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Dec 29, 2012 05:08 AM

Salsa verde without cilantro?

Hi all,

Yesterday I made about 7 dozen spicy pork tamales. I already made red chile sauce but I LOVE salsa verde-one problem- I am one of those "soapy.metallic taste" cilantro haters. I just can't get past it, I can't stand the taste. I know it won't be "authentic" but I'm just looking for it to be good. Can I make a standard salsa verde without cilantro? Just omit from the ingredients.

It will be my first time trying to make it at home. I have the tomatillos (fresh) onion, jalapenos (no Serrano around here right now) a lime and some garlic if needed (recipe calls for it.)
Also if anyone would like to chime in, should I just remove the husks from the tomatillos, cut in half and roast in the oven or is boiling better? Or both?


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  1. I googled up a few recipes that didn't have cilantro in them, but they didn't have tomatillos or jalapenos either so I'm not sure what to tell you about that.

    I think Salsa Verde just means green sauce, which isn't exactly helpful for your situation in narrowing things down.

    Have you tried Thai Coriander (also called Sawtooth coriander)? (In Australia both the plant and the seed are called Coriander, no Cilantro)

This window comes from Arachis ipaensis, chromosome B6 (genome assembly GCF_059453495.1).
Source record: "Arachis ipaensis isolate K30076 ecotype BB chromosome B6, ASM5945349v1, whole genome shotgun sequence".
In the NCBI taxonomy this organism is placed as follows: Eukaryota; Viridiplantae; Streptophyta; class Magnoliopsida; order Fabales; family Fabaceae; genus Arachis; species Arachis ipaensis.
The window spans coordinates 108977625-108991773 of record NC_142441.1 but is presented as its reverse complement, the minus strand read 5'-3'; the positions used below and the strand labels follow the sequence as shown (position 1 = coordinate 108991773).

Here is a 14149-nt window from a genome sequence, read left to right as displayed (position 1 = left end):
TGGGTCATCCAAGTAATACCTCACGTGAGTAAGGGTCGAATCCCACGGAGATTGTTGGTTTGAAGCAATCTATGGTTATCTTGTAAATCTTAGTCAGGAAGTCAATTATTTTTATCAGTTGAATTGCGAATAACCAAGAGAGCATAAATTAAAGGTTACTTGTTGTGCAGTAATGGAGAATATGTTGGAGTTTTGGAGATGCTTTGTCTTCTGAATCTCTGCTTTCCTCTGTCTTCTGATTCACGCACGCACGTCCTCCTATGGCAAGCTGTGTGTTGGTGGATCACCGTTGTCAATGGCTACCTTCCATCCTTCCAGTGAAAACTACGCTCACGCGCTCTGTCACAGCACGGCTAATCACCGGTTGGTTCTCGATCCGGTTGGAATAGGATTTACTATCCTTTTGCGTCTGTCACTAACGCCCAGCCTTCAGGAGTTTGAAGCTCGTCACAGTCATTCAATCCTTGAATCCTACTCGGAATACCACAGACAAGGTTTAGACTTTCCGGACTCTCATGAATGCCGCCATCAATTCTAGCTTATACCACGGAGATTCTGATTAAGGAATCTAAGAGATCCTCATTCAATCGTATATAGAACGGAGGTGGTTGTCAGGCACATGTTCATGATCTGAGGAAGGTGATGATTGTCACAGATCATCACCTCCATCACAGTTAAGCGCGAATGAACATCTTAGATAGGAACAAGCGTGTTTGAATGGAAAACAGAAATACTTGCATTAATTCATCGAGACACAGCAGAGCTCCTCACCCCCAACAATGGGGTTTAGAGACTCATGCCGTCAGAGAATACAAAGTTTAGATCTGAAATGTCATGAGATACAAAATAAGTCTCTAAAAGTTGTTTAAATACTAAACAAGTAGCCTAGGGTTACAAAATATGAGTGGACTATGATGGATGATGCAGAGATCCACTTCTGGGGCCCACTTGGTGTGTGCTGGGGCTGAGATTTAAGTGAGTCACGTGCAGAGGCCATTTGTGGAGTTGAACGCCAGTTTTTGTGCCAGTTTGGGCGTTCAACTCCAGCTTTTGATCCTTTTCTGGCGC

It tastes similar to cilantro but is a different herb altogether. Maybe it won't set off your tastebuds like cilantro does.

    This thread might also help (substitute for cilantro):

      1. re: paul balbin

        I <3LOVE<3 chucheman!

        RE the OP, just leave it out if you don't like it.

        On boiling versus roasting, oven or pan roasted gives a different character to the salsa, so it just depends on what you are looking for---underlying smokiness and charred taste from roasting, or just tomatillo tang and zip. Some people also put them into salsas unboiled and raw for the fresh and un-muted citrusy zing.

        1. re: paul balbin

          OMG, Chucheman. Love him, what a hoot.

        2. I like cilantro but ive been making tomatillo sauce without it :)

          I roast the tomatillos whole. Remove the papery covering and wash off the stickiness. Put them in a cast-iron pan, add an onion cut into quarters, a whole chile pepper, a few cloves of garlic (or not). Drizzle everything with olive oil and roast at 400F or so until the tomatillos are soft & have some browned spots. Let cool then purée in a blender or food processor, add salt & pepper to taste.

          Extra sauce freezes well & is killer with chicken.

          1 Reply
          1. re: gimlis1mum

            A tomatillo salsa is my first choice with spicy tamales.

          2. Celery leaves are the closest non-offending substitute for cilantro.

            2 Replies
            1. re: Karl S

              I agree, much better than parsley. I do this routinely since cilantro haters turn up unexpectedly.

              1. re: magiesmom

                And we thank you very much. We are estimated to be about 25% of people, so it's not a rare thing, but quite common.

            2. I sub Italian Parsley, even for guac!

              1 Reply
              1. re: treb

                Parsley is what most people sub, but it's a different flavor profile; celery leaves offer the good parts of the cilantro flavor without the bad parts. Try it sometime.